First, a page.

Last week Senior Research Fellow on the House of Lords 1715-90 project, Dr Stuart Handley, headed off on a field trip to the University of Nottingham to view Manuscripts and Special Collections’ current exhibition about life during the reign of George IV. Here he reports on what you can expect from the exhibition…
Georgian Delights: Life during the Reign of George IV (1820-1830) is the title of the exhibition jointly curated by the department of Manuscripts and Special Collections at the University of Nottingham and Dr. Richard Gaunt, Associate Professor in History at the same university, and one of the editors of the journal Parliamentary History. The exhibition is located in the Weston Gallery of the D.H. Lawrence Pavilion at the Lakeside Arts Centre in the University Park. It is free to attend, as are the other exhibitions, and a walk around the Lake is to be recommended to round off a visit. The exhibition closes on 29 March.
Our primary interest in exploring this exhibition is on account of our forthcoming activities to mark the bicentenary of the trial of Queen Caroline, during which the newly invested King attempted to divorce her. There is a case dedicated to Queen Caroline, “The Unruly Queen”, telling the story of matrimonial conflict between the couple. Public support for Caroline was overwhelming and was credited with securing the failure of a bill of pains and penalties against her that King George IV had introduced to the House of Lords. The bill narrowly passed the Lords, but was then allowed to lapse. Nevertheless, King George debarred her from the Coronation on 20 July 1821. Their enmity given further force by the story that when a courtier informed the king of the death of Napoleon Bonaparte by saying “your greatest enemy is dead”, King George apparently replied, “By God, is she?
The exhibition, however, is mainly concerned with show-casing the university’s manuscript collections, such as the papers of the dukes of Portland, along with pictorial evidence such as “The Cradle Hymn”, a satirical cartoon of George IV as a baby. It provides documentary evidence on certain themes with contemporary artefacts. The exhibition cases are interspersed with wall hangings, such as an elaborate chart of the peerage in 1821, with the names of the bishops along the bottom.
Thus, the case devoted to “Popular Radicalism” includes a George IV “door-knocker”, and ties in with a planned talk by Dr. Gaunt on “The Diabolical Cato Street Plot”. Fashion is catered for by a special showing of the 1954 film, Beau Brummell, starring Stewart Granger in the title role, Elizabeth Taylor, and Peter Ustinov as the Prince of Wales. Other interesting facts emerge, such as the expense of the Coronation, which totalled £230,000 (£21 million at today’s prices).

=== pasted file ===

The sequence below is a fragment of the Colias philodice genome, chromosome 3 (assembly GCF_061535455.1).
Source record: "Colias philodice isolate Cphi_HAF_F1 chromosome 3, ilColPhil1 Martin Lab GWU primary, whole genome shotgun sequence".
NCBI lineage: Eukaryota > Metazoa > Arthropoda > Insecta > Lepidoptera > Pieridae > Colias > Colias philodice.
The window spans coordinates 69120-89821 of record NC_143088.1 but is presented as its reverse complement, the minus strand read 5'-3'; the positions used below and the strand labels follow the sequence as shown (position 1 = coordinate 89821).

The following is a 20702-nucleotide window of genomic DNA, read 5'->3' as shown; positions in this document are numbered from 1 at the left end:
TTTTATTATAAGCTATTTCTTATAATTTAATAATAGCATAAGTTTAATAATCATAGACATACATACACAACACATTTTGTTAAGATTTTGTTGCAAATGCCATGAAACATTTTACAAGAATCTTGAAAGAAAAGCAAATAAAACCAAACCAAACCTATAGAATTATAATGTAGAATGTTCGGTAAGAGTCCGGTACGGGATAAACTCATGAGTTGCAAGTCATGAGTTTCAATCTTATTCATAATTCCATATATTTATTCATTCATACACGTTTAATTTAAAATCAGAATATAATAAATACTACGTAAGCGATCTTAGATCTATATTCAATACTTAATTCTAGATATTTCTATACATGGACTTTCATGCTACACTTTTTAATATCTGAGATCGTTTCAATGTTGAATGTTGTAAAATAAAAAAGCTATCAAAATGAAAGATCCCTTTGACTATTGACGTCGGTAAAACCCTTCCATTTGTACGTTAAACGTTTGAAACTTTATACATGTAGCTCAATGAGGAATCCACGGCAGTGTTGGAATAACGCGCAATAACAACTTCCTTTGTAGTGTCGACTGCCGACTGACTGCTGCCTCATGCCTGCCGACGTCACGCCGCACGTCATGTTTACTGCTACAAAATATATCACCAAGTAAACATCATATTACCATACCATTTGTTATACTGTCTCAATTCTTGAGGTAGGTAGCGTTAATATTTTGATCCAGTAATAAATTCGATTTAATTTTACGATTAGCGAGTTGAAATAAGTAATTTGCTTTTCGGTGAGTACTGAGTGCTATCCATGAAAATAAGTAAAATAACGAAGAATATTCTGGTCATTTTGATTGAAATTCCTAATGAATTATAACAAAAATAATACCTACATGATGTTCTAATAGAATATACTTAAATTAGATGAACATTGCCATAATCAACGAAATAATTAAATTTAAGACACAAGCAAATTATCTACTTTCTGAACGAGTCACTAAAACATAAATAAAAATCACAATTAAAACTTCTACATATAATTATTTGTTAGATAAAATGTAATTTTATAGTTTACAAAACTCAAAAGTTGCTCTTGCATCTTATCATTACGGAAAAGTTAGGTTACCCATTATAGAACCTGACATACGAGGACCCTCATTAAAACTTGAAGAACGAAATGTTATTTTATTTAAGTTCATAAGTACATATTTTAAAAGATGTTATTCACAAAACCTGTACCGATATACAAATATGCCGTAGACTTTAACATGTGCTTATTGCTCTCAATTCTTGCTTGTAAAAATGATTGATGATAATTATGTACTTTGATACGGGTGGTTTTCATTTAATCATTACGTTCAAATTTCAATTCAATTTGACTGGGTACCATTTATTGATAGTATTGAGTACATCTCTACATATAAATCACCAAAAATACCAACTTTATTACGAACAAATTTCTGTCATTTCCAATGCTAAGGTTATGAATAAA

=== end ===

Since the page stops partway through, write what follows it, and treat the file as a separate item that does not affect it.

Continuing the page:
The display case in the centre of the room is given over to other prominent figures in George IV’s life. It represents the King and Queen Caroline’s only child, Princess Charlotte (1796-1817), as well as George IV’s brothers. Frederick, duke of York (1763-1827), was an army officer famous for marching his men up and down a hill and the subject of the well-known children’s nursery rhyme. William, duke of Clarence (1765-1837) was an admiral, who later became the sailor king, William IV.
Another theme represented is Catholic Emancipation with the display case being supplemented by a large television screen showing Dr. Gaunt conducting an interview with Lady Antonia Fraser on the subject of her book, The King and the Catholics: The Fight for Rights 1829. Once the viewer has got over the incredibly deep sofa upon which both interviewer and interviewee lounge, Lady Antonia gives her views on the King, Catholic Emancipation, the duke of Wellington, Sir Robert Peel and Daniel O’Connell.
For the more scholarly inclined, a computer terminal is set up for people to explore the Georgian Papers online, a veritable treasure trove of material placed online from the Royal Archives at Windsor Castle.
Full details about how to visit can found here. We highly recommend it if you are in the area!